How to Build a Skilled Workforce for Strong, Sustainable and Balanced Growth
Estimates vary widely, but approximate that hundreds of thousands of open cybersecurity roles exist with that number growing to millions of open roles within the next decade. This is juxtaposed with a very limited pool of cybersecurity professionals. US census data from 2019 indicates somewhere around eight hundred thousand cybersecurity professionals live in the US, with about four and a half million Americans employed as information technology professionals. To compare this to the total number of employed Americans, about 3% of the workforce is employed in the information technology industry, with a mere 0.5% employed in cybersecurity. For another comparison, this is less than the total number of Americans holding a Top Secret national security clearance. To say cybersecurity professionals are in high demand is an understatement.
Based only on stats, one may assume cybersecurity an undesirable or unattainable career path. Yet, pay for the industry is far higher than the average American salary and the vast majority of entry level skills can be developed by self-study with an average computer and internet access. Quality of life is relatively high and cybersecurity jobs exist in every state with a growing percentage of remote roles available to anyone with an internet connection. This begs the question: how can a talent shortage exist? One would think folks from all walks of life would be trying to break into this industry. The fact is they are, but the cybersecurity industry is by and large too immature to build an effective talent pipeline for entry level talent, and relies on poaching experienced talent from other companies due to operational and organizational immaturity.
“Quality of life is relatively high and cybersecurity jobs exist in every state with a growing percentage of remote roles available to anyone with an internet connection”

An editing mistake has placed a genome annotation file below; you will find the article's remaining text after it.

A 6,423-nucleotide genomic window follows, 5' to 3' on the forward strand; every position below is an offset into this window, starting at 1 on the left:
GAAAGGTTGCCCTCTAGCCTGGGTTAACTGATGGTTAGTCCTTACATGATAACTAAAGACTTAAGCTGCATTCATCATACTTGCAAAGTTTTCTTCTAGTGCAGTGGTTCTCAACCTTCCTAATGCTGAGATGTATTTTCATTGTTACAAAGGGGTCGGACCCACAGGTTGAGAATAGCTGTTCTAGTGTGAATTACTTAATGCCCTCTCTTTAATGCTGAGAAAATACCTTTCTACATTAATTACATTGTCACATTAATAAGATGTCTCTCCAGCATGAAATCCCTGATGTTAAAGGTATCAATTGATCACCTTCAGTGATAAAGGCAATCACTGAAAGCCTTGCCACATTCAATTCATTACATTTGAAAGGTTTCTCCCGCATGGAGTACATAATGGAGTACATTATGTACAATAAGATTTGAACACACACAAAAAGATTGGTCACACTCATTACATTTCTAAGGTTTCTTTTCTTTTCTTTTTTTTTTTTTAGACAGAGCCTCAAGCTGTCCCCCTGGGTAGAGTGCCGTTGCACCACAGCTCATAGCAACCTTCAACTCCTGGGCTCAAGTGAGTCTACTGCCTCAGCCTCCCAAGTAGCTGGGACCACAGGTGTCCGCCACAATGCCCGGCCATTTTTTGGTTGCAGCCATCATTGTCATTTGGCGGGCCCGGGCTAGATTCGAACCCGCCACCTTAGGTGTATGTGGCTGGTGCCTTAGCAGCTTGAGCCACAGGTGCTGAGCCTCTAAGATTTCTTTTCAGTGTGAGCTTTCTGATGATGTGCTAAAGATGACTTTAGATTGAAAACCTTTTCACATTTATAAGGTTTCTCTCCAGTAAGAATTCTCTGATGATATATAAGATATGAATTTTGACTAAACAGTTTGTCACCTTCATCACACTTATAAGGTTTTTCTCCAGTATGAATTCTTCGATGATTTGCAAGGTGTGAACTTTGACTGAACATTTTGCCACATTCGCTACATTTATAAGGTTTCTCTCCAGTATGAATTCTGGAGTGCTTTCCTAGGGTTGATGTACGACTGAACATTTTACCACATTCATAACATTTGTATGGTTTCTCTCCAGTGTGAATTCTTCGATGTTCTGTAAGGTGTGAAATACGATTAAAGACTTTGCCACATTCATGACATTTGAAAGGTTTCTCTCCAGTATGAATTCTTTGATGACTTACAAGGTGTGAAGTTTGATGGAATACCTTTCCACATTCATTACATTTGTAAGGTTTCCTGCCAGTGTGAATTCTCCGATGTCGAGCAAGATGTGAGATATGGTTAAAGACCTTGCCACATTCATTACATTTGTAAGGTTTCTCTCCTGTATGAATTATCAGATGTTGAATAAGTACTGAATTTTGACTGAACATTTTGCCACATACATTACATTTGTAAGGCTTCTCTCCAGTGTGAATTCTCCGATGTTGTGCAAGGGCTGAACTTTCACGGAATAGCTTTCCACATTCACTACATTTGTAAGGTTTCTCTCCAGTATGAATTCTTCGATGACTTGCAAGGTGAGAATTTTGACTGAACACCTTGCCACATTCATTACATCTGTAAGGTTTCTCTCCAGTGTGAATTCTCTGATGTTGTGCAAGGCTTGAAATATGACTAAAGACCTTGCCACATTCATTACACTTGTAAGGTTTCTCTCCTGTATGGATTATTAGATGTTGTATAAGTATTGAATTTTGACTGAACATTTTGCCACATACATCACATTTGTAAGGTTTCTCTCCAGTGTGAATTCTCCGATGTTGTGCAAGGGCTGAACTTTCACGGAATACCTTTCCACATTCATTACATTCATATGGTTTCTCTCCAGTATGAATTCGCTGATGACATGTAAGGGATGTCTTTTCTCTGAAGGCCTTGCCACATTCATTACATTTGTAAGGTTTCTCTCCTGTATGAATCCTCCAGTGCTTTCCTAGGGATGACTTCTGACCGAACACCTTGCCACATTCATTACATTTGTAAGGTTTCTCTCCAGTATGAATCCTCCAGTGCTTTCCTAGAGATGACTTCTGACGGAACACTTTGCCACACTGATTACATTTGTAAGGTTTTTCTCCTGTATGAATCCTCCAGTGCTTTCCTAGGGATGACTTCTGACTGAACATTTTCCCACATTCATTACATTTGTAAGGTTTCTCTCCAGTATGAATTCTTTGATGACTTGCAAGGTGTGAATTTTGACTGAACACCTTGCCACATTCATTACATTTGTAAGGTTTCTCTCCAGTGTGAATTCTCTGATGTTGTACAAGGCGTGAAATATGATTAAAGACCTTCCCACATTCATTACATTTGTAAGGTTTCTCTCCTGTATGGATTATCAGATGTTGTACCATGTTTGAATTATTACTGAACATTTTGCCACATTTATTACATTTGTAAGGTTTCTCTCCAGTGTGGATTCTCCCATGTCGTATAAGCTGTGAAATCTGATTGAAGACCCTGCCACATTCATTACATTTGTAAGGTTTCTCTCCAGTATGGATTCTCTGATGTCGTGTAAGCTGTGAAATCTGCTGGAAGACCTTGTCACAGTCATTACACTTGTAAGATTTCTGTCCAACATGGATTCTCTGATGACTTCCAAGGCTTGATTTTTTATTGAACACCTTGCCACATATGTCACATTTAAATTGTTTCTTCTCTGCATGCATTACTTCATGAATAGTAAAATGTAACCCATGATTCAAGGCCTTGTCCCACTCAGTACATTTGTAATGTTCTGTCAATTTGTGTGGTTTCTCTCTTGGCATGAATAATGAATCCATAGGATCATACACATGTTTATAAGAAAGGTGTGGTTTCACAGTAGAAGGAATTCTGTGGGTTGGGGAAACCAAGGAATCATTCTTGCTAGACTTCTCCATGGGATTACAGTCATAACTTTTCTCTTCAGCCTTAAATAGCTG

Cybersecurity has been an established practice for a few decades at best. Our industry is largely practiced in secret and the implementation of cybersecurity services are highly customized and specific to each company and industry. This isolated community of practice stunts the maturity of the industry. Cybersecurity programs are reliant on individual contributors capable of thinking creatively, working independently, and producing results with minimal on the job support. In this kind of environment, taking advantage of entry level candidates is nearly impossible. Entry level candidates require significant structure and support; in other words, clearly documented process, mentorship, on-the-job training, and coaching. Small to medium sized businesses are typically incapable of funding this amount of organizational rigor. The onus falls on Fortune 1000 organizations, cybersecurity vendors, and service providers to facilitate a pipeline for entry level talent. The solution to the talent shortage is equally simple and intricate: organizations with large cybersecurity teams must build their services with support for entry level hires in mind. Large organizations have the luxury of leveraging money and brand reputation to compete for talent. However, those of us in these positions must hold ourselves to a higher standard. Take the time to document robust processes, standards, and guidelines. Build cybersecurity teams and services with entry-level hiring in mind, carving out full-time roles that are simple and approachable for an intern, college grad, or talented, self-taught eighteen-year-old straight out of highschool. I would go so far as to say cybersecurity executives hold an obligation to this industry to do so. Before launching your next big initiative or tool deployment, consider the number of entry level employees you’ve hired in the last few years. If that number is low or non-existent, take a moment to evaluate how you can re-organize your service to allow someone to break into the industry. This not only benefits your employees and organization, but helps the maturity of our entire industry.